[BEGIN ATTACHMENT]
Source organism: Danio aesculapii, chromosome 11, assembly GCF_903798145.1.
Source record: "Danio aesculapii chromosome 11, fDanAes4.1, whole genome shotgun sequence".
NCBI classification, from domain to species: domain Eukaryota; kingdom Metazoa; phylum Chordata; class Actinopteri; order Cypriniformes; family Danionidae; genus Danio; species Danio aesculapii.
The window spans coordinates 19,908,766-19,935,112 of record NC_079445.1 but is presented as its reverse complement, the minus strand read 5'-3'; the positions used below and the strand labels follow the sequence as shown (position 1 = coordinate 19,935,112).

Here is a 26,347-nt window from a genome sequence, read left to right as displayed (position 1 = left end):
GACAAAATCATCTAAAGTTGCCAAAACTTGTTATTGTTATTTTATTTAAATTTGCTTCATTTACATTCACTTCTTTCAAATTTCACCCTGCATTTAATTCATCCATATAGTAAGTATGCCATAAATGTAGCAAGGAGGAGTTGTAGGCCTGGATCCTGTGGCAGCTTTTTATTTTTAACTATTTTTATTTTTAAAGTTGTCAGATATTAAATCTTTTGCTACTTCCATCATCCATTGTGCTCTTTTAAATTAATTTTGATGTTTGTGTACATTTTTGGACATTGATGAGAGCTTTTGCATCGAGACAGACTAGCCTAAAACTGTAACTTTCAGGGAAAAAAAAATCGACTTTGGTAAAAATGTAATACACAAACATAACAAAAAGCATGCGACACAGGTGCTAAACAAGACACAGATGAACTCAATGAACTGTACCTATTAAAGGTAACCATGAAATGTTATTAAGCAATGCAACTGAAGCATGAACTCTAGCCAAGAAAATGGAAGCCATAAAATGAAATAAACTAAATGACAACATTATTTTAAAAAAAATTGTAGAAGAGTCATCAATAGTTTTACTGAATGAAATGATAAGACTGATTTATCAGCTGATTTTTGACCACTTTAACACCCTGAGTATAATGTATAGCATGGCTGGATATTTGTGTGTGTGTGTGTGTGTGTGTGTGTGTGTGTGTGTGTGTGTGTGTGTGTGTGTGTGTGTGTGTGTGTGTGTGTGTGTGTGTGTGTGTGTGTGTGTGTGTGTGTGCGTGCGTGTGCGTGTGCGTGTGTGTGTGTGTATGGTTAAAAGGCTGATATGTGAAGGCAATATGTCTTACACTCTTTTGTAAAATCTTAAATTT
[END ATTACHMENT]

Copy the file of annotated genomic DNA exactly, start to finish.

Source organism: Danio aesculapii, chromosome 11, assembly GCF_903798145.1.
Source record: "Danio aesculapii chromosome 11, fDanAes4.1, whole genome shotgun sequence".
NCBI classification, from domain to species: domain Eukaryota; kingdom Metazoa; phylum Chordata; class Actinopteri; order Cypriniformes; family Danionidae; genus Danio; species Danio aesculapii.
The window spans coordinates 19,908,766-19,935,112 of record NC_079445.1 but is presented as its reverse complement, the minus strand read 5'-3'; the positions used below and the strand labels follow the sequence as shown (position 1 = coordinate 19,935,112).

Here is a 26,347-nt window from a genome sequence, read left to right as displayed (position 1 = left end):
GACAAAATCATCTAAAGTTGCCAAAACTTGTTATTGTTATTTTATTTAAATTTGCTTCATTTACATTCACTTCTTTCAAATTTCACCCTGCATTTAATTCATCCATATAGTAAGTATGCCATAAATGTAGCAAGGAGGAGTTGTAGGCCTGGATCCTGTGGCAGCTTTTTATTTTTAACTATTTTTATTTTTAAAGTTGTCAGATATTAAATCTTTTGCTACTTCCATCATCCATTGTGCTCTTTTAAATTAATTTTGATGTTTGTGTACATTTTTGGACATTGATGAGAGCTTTTGCATCGAGACAGACTAGCCTAAAACTGTAACTTTCAGGGAAAAAAAAATCGACTTTGGTAAAAATGTAATACACAAACATAACAAAAAGCATGCGACACAGGTGCTAAACAAGACACAGATGAACTCAATGAACTGTACCTATTAAAGGTAACCATGAAATGTTATTAAGCAATGCAACTGAAGCATGAACTCTAGCCAAGAAAATGGAAGCCATAAAATGAAATAAACTAAATGACAACATTATTTTAAAAAAAATTGTAGAAGAGTCATCAATAGTTTTACTGAATGAAATGATAAGACTGATTTATCAGCTGATTTTTGACCACTTTAACACCCTGAGTATAATGTATAGCATGGCTGGATATTTGTGTGTGTGTGTGTGTGTGTGTGTGTGTGTGTGTGTGTGTGTGTGTGTGTGTGTGTGTGTGTGTGTGTGTGTGTGTGTGTGTGTGTGTGTGTGTGTGTGTGTGTGCGTGCGTGTGCGTGTGCGTGTGTGTGTGTGTATGGTTAAAAGGCTGATATGTGAAGGCAATATGTCTTACACTCTTTTGTAAAATCTTAAATTT